Passions & Places

Industrial Archaeology

Industrial archaelogy

Industrial archaeology is nothing but the archaeology of the social capitalism.

According to the researches carried out in the Adriatic Area, the place seem not to have a rooted industrial tradition (at least abiding by the Romano definition). After all, the period in which Italy developed its industries is the one that goes from 1861 (Italian Unity) to the end of World War Two. 

It is much later respect to the industrial revolutions that took place in Europe throughout the two centuries before. Reports dating back to the years just after 1861 talking of Marche in particular, show a reality of a heavily populated county lacking ,though, of large urban centre and even fertility of the ground. 

The economy was essentially based on farming. The wheat, sweet-corn and wine produced was just enough for the population to survive. It was a closed system. This is why the countryside of Marche is rich in farm houses.

What is the point then of talking of Industrial Archaeology of an area that even when the surrounding regions were evolving towards industrialization, didn’t manage to keep the pace?

The answer is that workshops were built in proximity of rivers from 1800 to the first decades of 1900.Those areas were rich in raw materials (clay and sulphur) in fact. 

This is the heritage that the economic development in Marche has left us. It is not surprising that most of these factories are located near rivers (especially river Esino) or artificial channels (Pallavicino Channel and Vallati Albani). Their waters are not suitable for navigation, but thanks to the irregularity of the water flow it has been possible to exploit them for production purposes since ancient times.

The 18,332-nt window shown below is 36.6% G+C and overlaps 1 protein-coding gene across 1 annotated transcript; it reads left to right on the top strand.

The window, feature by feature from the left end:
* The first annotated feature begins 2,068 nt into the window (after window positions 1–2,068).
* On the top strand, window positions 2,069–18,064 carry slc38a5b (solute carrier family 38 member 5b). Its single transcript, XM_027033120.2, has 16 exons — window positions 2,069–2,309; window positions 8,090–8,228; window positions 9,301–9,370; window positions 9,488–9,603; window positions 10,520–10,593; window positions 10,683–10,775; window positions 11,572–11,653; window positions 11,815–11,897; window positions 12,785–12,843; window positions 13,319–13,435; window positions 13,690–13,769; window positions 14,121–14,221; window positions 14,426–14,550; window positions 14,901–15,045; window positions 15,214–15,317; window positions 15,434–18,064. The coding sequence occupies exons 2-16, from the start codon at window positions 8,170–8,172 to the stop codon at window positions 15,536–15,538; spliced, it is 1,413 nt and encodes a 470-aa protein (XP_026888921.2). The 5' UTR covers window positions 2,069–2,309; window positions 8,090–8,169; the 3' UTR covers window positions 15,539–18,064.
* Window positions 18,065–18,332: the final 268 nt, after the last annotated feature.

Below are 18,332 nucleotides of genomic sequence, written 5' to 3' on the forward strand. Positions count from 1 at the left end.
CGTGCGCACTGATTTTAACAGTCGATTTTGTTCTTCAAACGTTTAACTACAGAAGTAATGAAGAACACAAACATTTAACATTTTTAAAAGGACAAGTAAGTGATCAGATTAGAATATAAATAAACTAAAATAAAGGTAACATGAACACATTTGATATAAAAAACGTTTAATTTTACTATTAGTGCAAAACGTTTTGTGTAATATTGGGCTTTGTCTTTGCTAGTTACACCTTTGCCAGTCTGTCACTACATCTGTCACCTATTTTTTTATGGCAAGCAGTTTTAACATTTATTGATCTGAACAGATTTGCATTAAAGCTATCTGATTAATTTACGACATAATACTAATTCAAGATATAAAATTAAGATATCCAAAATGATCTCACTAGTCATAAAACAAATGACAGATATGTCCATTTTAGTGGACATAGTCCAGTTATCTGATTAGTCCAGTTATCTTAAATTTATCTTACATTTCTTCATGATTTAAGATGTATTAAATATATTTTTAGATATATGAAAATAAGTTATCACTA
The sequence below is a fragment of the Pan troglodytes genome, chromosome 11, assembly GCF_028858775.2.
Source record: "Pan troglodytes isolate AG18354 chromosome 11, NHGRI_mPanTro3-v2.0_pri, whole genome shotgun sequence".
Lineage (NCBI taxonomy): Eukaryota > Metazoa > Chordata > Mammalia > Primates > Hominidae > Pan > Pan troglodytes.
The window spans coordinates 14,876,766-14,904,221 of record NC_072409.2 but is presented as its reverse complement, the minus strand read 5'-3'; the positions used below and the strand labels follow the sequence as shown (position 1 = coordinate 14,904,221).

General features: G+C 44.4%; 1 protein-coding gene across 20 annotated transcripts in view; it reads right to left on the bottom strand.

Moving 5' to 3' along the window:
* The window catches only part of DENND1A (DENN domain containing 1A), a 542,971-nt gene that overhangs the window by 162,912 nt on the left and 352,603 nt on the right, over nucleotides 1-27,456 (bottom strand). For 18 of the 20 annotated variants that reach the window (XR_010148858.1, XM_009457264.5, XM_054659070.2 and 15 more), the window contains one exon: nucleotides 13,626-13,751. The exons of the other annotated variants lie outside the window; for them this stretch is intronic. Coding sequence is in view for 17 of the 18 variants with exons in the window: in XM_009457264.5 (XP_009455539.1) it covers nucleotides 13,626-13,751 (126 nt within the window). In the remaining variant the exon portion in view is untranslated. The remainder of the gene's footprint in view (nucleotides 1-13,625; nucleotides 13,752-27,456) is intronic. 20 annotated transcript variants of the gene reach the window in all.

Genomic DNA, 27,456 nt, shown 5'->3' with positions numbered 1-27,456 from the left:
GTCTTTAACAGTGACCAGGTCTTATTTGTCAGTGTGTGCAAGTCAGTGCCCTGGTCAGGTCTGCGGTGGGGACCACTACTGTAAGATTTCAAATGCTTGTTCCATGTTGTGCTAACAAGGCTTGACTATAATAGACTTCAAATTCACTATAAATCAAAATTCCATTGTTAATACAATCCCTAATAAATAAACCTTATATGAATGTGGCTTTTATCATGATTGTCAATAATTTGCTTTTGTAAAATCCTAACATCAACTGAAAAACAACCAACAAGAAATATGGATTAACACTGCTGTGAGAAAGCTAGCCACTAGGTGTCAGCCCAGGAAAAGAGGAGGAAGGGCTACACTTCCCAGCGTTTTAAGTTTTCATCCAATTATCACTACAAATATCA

The industrial architecture of the Marche between 1800 and 1900 is composed of paper mills, spinning factories, fulling-mills, tan industries, brickyards, silkworm houses, glass works, chemical industries. 

But also sulphur mines, hydroelectric power stations, cement works, machine shops, factories that made airplanes and accordions, were present in the area. There were mostly scattered around without any large industrial centre. 

Only exceptions where the silk reeling factories in the area around Jesi (Ancona, Jesi), the paper production in Fabriano (Fabriano, Ancona) and the sulphur mines in the area of Urbino and Monefeltro (Cà Bernardi). 

The Adriatic region offers a rich industrial hermitage. It is extremely diversified in itself and it is characterized by the diffusion in the region of small manufacturing industries. 

Thus the late industrialization and the peculiar layout in the county of the factories makes it impossible to collocate the Marche industrial reality in a international context and comparing it with other realities. 

And so it is also impossible to collocate in a determined architectural and historic moment the buildings that tell us about the industrial past of Marche. It seemed to follow its own peculiar course.



2005 Liberation Ventures Ltd.


   Edit | Passions  |  Itinerary  |  Where To Stay
 | Map  |   Print  |